What Will Happen After Coronavirus, World Economy, the USA vs China, Solution for change our world, World leader after coronavirus:- The curve will flatten/ Humanity will survive. But already the coronavirus outbreak is taking over the form of an in-a-generation watershed. As cities, ‘states and nations scramble to outpace disease choice made or rushed through now may alter the shape of the world for decades to come.
Frontiers effectively erased inÆurope have once more slammed shut, evenäs the southern countries exclaim for a Marshall Plan from the nor! hern. industrial giants with whom they shape@ ark€t and a currency.
The leaders of Israel, ungodly have seized for themselves power unthinkable during a democracy, sweeping aside the authority of parliament, the courts, and elections. Will they ever give them back?
Last week the official American death toll passed that of China, a landmark humiliation whatever the reliability of Beijing’s figures. Autocratic China, having incubated the virus, is now in recovery and stepping into the global
leadership vacuum, sending medical supplies and workers around the world to help countries newly crippled by the crisis, recasting Beijing
from Grim Reaper to global savior.
Emergencies “fast-forward historical processes”, says the _historianand philosopher Yuval Noah Harari.’ Decisionsthatin normal times could take years of deliberation are passed in a matter of hours.» Crises like wars put history on fast forward. And history is not on fast forward.” So just weeks into the pandemic, are we witnessing the shape of the world to come?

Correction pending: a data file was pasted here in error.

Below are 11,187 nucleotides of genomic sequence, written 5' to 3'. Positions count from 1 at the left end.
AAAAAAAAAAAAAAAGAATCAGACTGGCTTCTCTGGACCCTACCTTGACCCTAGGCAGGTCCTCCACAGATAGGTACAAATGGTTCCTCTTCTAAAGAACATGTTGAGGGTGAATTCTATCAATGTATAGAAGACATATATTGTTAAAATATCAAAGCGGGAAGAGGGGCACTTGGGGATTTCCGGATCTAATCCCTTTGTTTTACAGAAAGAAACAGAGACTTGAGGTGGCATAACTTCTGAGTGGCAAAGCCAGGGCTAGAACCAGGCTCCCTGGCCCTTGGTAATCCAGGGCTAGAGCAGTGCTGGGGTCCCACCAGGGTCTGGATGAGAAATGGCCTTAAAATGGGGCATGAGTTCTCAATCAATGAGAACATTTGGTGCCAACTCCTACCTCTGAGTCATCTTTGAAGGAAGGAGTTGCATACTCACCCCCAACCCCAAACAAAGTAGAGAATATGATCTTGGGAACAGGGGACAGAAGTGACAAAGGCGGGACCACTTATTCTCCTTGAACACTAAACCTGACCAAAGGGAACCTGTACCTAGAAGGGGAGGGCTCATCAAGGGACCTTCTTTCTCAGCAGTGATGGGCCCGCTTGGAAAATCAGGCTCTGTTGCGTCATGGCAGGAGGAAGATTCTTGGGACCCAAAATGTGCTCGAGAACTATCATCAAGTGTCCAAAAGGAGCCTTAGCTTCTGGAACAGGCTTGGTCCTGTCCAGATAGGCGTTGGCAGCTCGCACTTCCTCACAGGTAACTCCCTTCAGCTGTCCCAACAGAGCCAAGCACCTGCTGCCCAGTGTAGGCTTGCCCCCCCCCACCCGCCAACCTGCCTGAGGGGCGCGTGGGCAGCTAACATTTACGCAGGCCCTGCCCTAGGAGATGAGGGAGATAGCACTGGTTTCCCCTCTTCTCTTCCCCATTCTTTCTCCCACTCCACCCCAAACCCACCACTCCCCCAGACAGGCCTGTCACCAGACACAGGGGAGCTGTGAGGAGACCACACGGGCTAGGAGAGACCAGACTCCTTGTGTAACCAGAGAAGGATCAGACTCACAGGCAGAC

The Balance Of Power
THE BALANCE OF POWER There has been no pandemic iiké coronavirus in the globalized Since the United States emerge, postwar global leader, it has led , responses to international crises, The US, however, is not only structurally ill-equipped to, fight the pandemiC at home, with no POI)is healthcare system tosibéak of ånd an emibéåded antipathy to big but also to leadership is temperamentally unsuited t problems world.
The globe’ ‘faces; “an unbelief ably unlucky moment„ we have the first US president since the War, maybe even longer, who is not interested in American leadership”, Anne Applebaum, ‘the author and historian, says. Kurt Campbell and Rush, of the Council on Foreign Relations; Observe that thé pandemic “has amplified Trump’s instincts to go it alone and exposed just how unprepared Washington is to lead a global response”.
Global orders have a tendency to change gradually at first then all at once, they add, suggesting that the virus could be a “Suez” moment for the US, marking its decline as a world power. China was the first country to respond to Italy’s pleas for assistance when neighbors failed to assist it. Serbia dismissed European solidarity as “a fairytale”, declaring that “the only country that can help us China’ as it gratefully received President Xi’s largesse.
China’s apparent containment of the coronavirus has many states pondering the question: could they have done the same if they possessed Beijing’s autocratic powers? China’s response has been vastly aided by surveillance technology, renewing debates in the West about privacy and big data. David Miliband, president of the International Rescue Committee, fears that “the wrong lessons are learned” in the pandemic, that isolationism and authoritarianism triumph in the belief that they are the only way out of “the ultimate disease” of the connected world.
Global supply chains are under urgent scrutiny, especially in the US. Peter Navarro, the architect of Mr. Trump’s most protectionist policies and his trade war with China, raged against European countries that imposed export controls on critical supplies such as ventilators, declaring that “in a global public health emergency, the US is alone”. Yet Mr. Trump is accused of trying to buy monopoly rights over a vaccine from a German pharmaceutical company for $1 billion.